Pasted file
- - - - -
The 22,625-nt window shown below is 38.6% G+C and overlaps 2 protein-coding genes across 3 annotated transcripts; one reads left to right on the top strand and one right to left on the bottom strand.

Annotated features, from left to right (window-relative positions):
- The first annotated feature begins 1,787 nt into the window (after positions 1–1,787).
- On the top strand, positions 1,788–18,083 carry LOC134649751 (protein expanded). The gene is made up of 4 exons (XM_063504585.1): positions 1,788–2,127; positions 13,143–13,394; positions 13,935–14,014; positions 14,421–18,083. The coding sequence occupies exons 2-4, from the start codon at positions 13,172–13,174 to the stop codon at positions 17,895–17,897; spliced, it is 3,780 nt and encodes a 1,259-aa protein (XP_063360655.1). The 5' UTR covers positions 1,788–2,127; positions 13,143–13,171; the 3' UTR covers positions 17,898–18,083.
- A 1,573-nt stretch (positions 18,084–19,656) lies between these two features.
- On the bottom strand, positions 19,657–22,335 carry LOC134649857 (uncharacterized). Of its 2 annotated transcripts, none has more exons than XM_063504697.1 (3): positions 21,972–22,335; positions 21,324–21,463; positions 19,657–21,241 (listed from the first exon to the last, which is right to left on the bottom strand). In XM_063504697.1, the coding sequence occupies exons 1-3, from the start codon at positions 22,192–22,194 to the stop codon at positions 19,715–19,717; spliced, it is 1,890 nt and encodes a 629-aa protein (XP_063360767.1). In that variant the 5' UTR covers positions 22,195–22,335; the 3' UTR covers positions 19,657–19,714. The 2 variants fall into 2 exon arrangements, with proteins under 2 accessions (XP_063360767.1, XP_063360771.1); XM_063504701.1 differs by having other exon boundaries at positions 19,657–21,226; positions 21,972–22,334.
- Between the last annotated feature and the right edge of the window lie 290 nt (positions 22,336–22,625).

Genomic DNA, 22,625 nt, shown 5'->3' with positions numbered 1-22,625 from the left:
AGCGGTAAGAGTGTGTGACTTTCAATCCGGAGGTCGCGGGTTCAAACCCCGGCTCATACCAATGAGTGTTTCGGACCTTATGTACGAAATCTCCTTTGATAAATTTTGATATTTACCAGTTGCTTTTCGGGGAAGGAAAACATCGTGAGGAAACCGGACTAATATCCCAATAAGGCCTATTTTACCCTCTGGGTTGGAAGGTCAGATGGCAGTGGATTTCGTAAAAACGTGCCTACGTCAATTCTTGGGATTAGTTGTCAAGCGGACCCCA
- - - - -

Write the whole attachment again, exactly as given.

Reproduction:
The 22,625-nt window shown below is 38.6% G+C and overlaps 2 protein-coding genes across 3 annotated transcripts; one reads left to right on the top strand and one right to left on the bottom strand.

Annotated features, from left to right (window-relative positions):
- The first annotated feature begins 1,787 nt into the window (after positions 1–1,787).
- On the top strand, positions 1,788–18,083 carry LOC134649751 (protein expanded). The gene is made up of 4 exons (XM_063504585.1): positions 1,788–2,127; positions 13,143–13,394; positions 13,935–14,014; positions 14,421–18,083. The coding sequence occupies exons 2-4, from the start codon at positions 13,172–13,174 to the stop codon at positions 17,895–17,897; spliced, it is 3,780 nt and encodes a 1,259-aa protein (XP_063360655.1). The 5' UTR covers positions 1,788–2,127; positions 13,143–13,171; the 3' UTR covers positions 17,898–18,083.
- A 1,573-nt stretch (positions 18,084–19,656) lies between these two features.
- On the bottom strand, positions 19,657–22,335 carry LOC134649857 (uncharacterized). Of its 2 annotated transcripts, none has more exons than XM_063504697.1 (3): positions 21,972–22,335; positions 21,324–21,463; positions 19,657–21,241 (listed from the first exon to the last, which is right to left on the bottom strand). In XM_063504697.1, the coding sequence occupies exons 1-3, from the start codon at positions 22,192–22,194 to the stop codon at positions 19,715–19,717; spliced, it is 1,890 nt and encodes a 629-aa protein (XP_063360767.1). In that variant the 5' UTR covers positions 22,195–22,335; the 3' UTR covers positions 19,657–19,714. The 2 variants fall into 2 exon arrangements, with proteins under 2 accessions (XP_063360767.1, XP_063360771.1); XM_063504701.1 differs by having other exon boundaries at positions 19,657–21,226; positions 21,972–22,334.
- Between the last annotated feature and the right edge of the window lie 290 nt (positions 22,336–22,625).

Genomic DNA, 22,625 nt, shown 5'->3' with positions numbered 1-22,625 from the left:
AGCGGTAAGAGTGTGTGACTTTCAATCCGGAGGTCGCGGGTTCAAACCCCGGCTCATACCAATGAGTGTTTCGGACCTTATGTACGAAATCTCCTTTGATAAATTTTGATATTTACCAGTTGCTTTTCGGGGAAGGAAAACATCGTGAGGAAACCGGACTAATATCCCAATAAGGCCTATTTTACCCTCTGGGTTGGAAGGTCAGATGGCAGTGGATTTCGTAAAAACGTGCCTACGTCAATTCTTGGGATTAGTTGTCAAGCGGACCCCA